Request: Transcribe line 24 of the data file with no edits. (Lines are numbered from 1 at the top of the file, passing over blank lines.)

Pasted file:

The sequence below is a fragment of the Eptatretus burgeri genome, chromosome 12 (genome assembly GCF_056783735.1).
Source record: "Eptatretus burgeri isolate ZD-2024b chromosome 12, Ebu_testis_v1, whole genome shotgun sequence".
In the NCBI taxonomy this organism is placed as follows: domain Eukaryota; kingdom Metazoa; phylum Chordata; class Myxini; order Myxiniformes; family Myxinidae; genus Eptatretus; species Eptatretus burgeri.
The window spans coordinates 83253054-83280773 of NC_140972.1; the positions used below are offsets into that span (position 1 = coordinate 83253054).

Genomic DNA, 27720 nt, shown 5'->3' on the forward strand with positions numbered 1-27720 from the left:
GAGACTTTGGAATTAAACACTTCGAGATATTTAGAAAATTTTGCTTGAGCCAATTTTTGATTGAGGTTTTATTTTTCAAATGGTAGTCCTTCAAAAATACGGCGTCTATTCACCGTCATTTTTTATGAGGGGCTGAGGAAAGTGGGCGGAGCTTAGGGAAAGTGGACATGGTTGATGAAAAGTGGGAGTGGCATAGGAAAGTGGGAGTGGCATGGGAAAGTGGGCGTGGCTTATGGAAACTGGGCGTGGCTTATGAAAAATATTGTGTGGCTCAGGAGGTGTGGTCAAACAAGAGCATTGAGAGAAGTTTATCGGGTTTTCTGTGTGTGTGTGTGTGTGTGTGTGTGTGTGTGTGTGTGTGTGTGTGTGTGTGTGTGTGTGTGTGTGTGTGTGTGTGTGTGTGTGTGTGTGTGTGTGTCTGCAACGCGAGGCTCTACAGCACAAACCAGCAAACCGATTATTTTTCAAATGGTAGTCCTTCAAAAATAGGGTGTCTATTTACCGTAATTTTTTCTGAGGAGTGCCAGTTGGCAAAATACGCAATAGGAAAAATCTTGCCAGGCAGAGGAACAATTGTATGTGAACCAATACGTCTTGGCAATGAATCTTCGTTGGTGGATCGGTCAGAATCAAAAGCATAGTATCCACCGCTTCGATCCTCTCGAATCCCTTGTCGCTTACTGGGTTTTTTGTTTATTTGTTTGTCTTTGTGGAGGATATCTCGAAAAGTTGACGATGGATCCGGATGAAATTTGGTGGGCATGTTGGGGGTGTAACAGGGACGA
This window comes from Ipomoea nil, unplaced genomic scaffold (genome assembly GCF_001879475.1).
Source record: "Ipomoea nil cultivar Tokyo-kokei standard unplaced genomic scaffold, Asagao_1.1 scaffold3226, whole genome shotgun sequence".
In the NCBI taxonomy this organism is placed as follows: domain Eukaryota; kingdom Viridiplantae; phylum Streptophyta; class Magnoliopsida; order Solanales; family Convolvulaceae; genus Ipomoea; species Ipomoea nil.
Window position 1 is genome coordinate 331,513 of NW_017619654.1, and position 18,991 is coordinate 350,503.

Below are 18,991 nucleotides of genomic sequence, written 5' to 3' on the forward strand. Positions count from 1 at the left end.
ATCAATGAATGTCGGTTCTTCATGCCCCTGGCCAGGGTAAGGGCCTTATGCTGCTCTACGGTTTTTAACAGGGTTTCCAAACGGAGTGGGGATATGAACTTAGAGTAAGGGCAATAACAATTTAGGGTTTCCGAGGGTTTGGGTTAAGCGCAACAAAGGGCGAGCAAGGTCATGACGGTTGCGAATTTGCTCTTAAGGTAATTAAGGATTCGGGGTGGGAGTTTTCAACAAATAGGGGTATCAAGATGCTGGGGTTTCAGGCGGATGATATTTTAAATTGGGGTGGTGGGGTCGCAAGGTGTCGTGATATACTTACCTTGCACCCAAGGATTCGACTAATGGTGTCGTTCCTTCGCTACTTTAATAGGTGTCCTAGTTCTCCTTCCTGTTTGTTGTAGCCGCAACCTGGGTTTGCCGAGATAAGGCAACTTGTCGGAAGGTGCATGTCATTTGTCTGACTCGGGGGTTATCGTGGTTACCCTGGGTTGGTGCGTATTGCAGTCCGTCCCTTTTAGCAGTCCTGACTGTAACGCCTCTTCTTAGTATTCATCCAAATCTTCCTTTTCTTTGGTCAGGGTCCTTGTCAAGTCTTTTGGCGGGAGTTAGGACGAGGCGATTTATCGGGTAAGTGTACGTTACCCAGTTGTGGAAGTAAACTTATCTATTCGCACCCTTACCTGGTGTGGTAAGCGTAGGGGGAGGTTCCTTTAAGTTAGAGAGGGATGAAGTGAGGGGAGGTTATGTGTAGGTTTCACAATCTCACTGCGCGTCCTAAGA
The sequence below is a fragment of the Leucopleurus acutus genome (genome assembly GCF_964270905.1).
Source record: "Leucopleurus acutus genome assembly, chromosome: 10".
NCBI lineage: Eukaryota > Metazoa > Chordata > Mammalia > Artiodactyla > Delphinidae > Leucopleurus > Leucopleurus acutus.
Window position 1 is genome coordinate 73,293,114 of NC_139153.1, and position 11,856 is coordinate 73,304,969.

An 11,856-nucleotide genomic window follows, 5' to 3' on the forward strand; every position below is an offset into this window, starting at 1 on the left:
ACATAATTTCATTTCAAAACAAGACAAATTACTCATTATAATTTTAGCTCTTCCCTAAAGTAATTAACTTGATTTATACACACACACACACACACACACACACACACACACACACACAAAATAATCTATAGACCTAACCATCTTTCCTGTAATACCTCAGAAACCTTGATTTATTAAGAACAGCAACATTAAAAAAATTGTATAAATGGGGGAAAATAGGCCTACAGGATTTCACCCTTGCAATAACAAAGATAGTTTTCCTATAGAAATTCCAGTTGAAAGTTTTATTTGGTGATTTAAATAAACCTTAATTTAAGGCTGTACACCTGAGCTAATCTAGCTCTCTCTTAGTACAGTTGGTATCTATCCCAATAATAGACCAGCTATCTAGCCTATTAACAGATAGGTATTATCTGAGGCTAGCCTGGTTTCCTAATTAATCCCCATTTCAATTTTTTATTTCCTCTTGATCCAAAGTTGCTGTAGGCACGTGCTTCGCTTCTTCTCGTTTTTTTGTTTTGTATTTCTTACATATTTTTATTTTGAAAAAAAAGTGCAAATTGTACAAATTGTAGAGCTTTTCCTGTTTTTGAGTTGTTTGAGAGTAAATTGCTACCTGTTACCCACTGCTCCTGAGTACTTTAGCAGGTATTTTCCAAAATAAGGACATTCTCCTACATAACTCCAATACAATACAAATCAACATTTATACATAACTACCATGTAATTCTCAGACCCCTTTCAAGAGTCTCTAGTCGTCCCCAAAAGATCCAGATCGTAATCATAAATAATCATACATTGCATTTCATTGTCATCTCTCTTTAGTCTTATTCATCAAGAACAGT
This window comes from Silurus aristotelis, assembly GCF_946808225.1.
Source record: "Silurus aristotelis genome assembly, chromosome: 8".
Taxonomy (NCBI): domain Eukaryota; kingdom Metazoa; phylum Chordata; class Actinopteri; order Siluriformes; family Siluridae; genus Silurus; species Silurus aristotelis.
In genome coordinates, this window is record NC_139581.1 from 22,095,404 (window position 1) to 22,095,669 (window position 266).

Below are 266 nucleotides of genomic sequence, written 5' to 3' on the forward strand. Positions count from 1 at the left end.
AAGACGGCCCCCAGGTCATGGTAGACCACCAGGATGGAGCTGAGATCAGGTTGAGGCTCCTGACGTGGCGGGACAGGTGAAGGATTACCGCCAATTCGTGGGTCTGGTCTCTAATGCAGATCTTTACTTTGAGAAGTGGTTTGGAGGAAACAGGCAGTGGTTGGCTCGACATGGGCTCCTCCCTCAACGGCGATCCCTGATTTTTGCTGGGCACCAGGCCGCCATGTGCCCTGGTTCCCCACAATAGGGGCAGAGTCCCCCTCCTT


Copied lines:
AAGACGGCCCCCAGGTCATGGTAGACCACCAGGATGGAGCTGAGATCAGGTTGAGGCTCCTGACGTGGCGGGACAGGTGAAGGATTACCGCCAATTCGTGGGTCTGGTCTCTAATGCAGATCTTTACTTTGAGAAGTGGTTTGGAGGAAACAGGCAGTGGTTGGCTCGACATGGGCTCCTCCCTCAACGGCGATCCCTGATTTTTGCTGGGCACCAGGCCGCCATGTGCCCTGGTTCCCCACAATAGGGGCAGAGTCCCCCTCCTT